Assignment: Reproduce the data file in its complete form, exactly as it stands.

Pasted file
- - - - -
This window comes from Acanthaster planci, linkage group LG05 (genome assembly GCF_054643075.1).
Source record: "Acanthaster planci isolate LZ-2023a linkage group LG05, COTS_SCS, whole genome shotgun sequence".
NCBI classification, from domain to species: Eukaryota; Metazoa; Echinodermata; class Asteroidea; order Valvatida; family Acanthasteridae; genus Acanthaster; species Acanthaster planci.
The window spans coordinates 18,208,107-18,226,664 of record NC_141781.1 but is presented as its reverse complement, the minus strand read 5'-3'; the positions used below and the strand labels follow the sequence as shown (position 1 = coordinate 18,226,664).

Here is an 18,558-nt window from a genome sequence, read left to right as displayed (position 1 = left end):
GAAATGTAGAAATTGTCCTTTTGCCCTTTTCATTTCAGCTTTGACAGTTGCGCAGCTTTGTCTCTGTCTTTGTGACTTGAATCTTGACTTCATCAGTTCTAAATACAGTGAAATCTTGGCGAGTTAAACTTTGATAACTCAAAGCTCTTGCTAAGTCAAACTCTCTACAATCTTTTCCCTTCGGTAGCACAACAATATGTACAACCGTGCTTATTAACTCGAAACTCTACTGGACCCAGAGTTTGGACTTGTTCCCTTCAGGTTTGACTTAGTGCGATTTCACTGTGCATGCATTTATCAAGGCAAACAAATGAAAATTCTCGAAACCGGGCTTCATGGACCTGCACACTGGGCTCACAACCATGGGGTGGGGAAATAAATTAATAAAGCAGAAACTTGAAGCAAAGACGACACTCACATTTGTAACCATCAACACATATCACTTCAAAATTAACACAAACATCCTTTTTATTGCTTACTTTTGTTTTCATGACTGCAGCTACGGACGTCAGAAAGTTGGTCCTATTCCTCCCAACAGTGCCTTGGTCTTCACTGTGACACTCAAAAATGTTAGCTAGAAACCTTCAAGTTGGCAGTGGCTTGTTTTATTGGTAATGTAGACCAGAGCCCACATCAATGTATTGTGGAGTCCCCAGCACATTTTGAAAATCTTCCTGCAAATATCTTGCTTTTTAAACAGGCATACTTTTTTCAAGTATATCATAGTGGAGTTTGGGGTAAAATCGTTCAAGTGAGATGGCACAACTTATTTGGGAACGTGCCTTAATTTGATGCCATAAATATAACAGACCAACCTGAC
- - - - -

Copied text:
This window comes from Acanthaster planci, linkage group LG05 (genome assembly GCF_054643075.1).
Source record: "Acanthaster planci isolate LZ-2023a linkage group LG05, COTS_SCS, whole genome shotgun sequence".
NCBI classification, from domain to species: Eukaryota; Metazoa; Echinodermata; class Asteroidea; order Valvatida; family Acanthasteridae; genus Acanthaster; species Acanthaster planci.
The window spans coordinates 18,208,107-18,226,664 of record NC_141781.1 but is presented as its reverse complement, the minus strand read 5'-3'; the positions used below and the strand labels follow the sequence as shown (position 1 = coordinate 18,226,664).

Here is an 18,558-nt window from a genome sequence, read left to right as displayed (position 1 = left end):
GAAATGTAGAAATTGTCCTTTTGCCCTTTTCATTTCAGCTTTGACAGTTGCGCAGCTTTGTCTCTGTCTTTGTGACTTGAATCTTGACTTCATCAGTTCTAAATACAGTGAAATCTTGGCGAGTTAAACTTTGATAACTCAAAGCTCTTGCTAAGTCAAACTCTCTACAATCTTTTCCCTTCGGTAGCACAACAATATGTACAACCGTGCTTATTAACTCGAAACTCTACTGGACCCAGAGTTTGGACTTGTTCCCTTCAGGTTTGACTTAGTGCGATTTCACTGTGCATGCATTTATCAAGGCAAACAAATGAAAATTCTCGAAACCGGGCTTCATGGACCTGCACACTGGGCTCACAACCATGGGGTGGGGAAATAAATTAATAAAGCAGAAACTTGAAGCAAAGACGACACTCACATTTGTAACCATCAACACATATCACTTCAAAATTAACACAAACATCCTTTTTATTGCTTACTTTTGTTTTCATGACTGCAGCTACGGACGTCAGAAAGTTGGTCCTATTCCTCCCAACAGTGCCTTGGTCTTCACTGTGACACTCAAAAATGTTAGCTAGAAACCTTCAAGTTGGCAGTGGCTTGTTTTATTGGTAATGTAGACCAGAGCCCACATCAATGTATTGTGGAGTCCCCAGCACATTTTGAAAATCTTCCTGCAAATATCTTGCTTTTTAAACAGGCATACTTTTTTCAAGTATATCATAGTGGAGTTTGGGGTAAAATCGTTCAAGTGAGATGGCACAACTTATTTGGGAACGTGCCTTAATTTGATGCCATAAATATAACAGACCAACCTGAC